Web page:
Whether you’re in a meeting or at a private party, the importance of first impressions can’t be underestimated. Alexander Todorov, Professor at Princeton University, talks about the psychology of first impressions and how they can be influenced by status symbols like cars.
Mr. Todorov, what exactly are first impressions? And how do we create them?
Often when we make decisions, we rely on shortcuts: hunches, gut feelings, stereotypes. In the case of decisions about strangers, the easiest and most accessible shortcut is our first impression. These impressions are snap judgments of others based on superficial cues like appearance.
How long does it take to get a first impression of a stranger?
These are impressions that are literally made at first glance. Seeing a face for less than one tenth of a second gives you enough “information“ to make up your mind. In fact, seeing the face longer doesn’t have any effect on your evaluation. And we are talking about judgments that have consequences, such as whether a person is trustworthy or competent.
So what advice would you give on how to make a good first impression?
Every context comes with a set of explicit and implicit rules or norms. Generally, you don't want to violate these rules before people get to know you. Even within a business context, norms might differ. Some companies are much more formal, so you're always expected to wear a suit and a tie. But if you're working for a technology start-up, it's much more informal. These are all implicit rules, so you need to do your homework and find out what is expected of you. It's all about suiting the expectations for the specific context you'll be in.
Do status symbols like cars or expensive watches influence first impressions, too?
Certainly. Brands come with their own reputations and stereotypes. People might think differently of me depending on whether I drive a cheaper or a more expensive car. But whether their inferences will be positive or negative will depend on their own preferences and biases.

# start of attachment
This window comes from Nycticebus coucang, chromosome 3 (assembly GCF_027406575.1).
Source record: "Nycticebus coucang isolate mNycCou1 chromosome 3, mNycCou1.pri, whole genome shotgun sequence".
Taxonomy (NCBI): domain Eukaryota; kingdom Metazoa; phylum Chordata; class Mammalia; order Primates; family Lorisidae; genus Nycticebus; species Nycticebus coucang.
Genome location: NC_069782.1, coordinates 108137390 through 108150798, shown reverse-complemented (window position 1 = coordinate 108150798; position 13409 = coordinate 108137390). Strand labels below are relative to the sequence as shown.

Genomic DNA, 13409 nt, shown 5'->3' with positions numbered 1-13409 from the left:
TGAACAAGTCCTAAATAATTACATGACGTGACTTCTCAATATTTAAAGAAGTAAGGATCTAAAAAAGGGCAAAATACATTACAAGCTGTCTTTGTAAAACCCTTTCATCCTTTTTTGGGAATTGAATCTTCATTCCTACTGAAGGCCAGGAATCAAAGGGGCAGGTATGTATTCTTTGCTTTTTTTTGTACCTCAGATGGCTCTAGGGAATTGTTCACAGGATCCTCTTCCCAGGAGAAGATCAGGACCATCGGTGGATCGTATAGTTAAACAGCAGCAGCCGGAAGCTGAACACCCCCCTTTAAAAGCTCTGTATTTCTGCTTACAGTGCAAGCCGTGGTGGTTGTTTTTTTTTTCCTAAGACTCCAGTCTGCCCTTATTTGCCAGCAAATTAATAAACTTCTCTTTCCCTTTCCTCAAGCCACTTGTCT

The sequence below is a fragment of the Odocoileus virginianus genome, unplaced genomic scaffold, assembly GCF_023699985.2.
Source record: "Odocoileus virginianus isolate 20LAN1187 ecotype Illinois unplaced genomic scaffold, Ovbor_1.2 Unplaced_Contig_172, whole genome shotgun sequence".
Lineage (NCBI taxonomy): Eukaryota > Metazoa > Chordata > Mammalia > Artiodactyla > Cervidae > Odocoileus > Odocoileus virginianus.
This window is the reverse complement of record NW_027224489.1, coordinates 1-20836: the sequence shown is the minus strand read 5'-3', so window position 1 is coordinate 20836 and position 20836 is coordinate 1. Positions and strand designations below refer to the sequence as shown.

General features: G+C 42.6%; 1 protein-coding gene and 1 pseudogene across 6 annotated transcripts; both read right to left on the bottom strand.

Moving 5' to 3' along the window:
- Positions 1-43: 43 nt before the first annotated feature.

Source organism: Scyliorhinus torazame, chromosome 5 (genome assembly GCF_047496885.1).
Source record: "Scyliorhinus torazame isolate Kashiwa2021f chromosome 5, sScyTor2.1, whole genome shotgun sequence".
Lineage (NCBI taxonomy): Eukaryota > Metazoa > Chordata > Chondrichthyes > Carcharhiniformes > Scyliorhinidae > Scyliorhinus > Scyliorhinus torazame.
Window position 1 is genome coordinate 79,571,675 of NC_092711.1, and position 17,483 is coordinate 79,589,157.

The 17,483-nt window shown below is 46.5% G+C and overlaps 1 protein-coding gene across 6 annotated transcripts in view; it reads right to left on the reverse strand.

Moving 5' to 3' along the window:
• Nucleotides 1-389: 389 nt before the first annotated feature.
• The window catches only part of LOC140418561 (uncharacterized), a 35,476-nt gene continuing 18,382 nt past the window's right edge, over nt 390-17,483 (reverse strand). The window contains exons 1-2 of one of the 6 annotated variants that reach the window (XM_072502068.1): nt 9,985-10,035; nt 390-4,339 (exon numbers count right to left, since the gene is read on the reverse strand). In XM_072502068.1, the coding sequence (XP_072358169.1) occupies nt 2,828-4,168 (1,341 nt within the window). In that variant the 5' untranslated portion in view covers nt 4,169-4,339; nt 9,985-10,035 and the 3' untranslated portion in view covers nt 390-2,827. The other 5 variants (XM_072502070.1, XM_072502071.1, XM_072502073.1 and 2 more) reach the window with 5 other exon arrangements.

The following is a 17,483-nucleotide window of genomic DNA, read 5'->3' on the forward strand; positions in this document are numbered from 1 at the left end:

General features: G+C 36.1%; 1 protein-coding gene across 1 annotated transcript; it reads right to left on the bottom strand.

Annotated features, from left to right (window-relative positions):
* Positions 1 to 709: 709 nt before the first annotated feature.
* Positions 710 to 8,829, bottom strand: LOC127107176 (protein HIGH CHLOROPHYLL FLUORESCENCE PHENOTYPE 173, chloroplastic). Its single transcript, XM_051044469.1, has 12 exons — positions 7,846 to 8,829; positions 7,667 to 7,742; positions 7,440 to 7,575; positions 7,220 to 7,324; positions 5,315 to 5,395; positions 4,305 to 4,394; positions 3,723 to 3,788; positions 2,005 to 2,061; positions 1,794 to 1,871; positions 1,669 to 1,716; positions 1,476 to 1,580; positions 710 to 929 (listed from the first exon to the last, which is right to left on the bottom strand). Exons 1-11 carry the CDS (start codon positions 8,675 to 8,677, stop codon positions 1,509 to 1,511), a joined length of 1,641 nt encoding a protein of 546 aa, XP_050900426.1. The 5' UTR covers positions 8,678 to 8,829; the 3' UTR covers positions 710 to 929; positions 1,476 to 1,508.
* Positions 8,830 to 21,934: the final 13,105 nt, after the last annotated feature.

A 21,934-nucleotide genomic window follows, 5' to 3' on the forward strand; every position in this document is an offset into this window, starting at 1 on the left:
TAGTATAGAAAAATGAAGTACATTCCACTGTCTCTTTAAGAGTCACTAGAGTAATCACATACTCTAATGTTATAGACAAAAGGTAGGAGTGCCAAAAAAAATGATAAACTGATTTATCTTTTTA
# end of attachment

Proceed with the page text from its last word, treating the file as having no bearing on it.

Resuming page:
Do we have concrete ideas about how cars as status symbols influence first impressions?
Inferences about the status of others are fairly automatic. And cars certainly provide a source of information for such inferences. If someone is driving a luxury brand car, we will naturally assume that they earn more money. But even within the same brand, there are many choices you can make. A family sedan is a very different choice from a sports car. We don't randomly choose our cars and our car choices reveal our preferences, at least to some extent. In some sense, judgements about us based on the cars we are driving are inescapable.
How do you think first impressions affect long-term careers?
The problem is that we often build a very elaborate picture of what a person is like based on very little information. Most people don't want to be prejudiced; they want to do the right thing. But biases are subtle and first impressions could nudge consequential decisions. A person rejected for a job for which appearance is important might end up choosing a different career path.
“We often build a very elaborate picture of what a person is like based on very little information.”
- Alexander Todorov, Professor of Psychology
When we’ve formed a negative first impression of a high-level manager or of a new colleague, how long would it take to reverse it or to at least soften it?
In general, people are very good at revising their impressions. But of course this depends on whether they get good information. If an executive at your company seemed cold and distant when they talked to you, the odds are you won’t have many other chances to interact with them. So you would be slow to change your opinion, even if their policies are good. If your coworker was just having a bad day when you first met them, you'll have plenty of opportunities to revise your opinion of them. Negative impressions are a little harder to overcome on questions of morality, because we generally care more about moral characteristics like honesty than traits like extroversion.
Alexander Todorov, Professor of Psychology
Alexander Todorov (50) has been a professor of psychology at Princeton University in New Jersey, USA since 2002. Bulgarian by birth, he studied psychology in Sofia, Oxford and at New York University. His research focuses on the cognitive and neural basis of social cognition and how we perceive and understand other people. His interesting and easy-to-read book “Face Value: The Irresistible Influence of First Impressions” came out in 2017.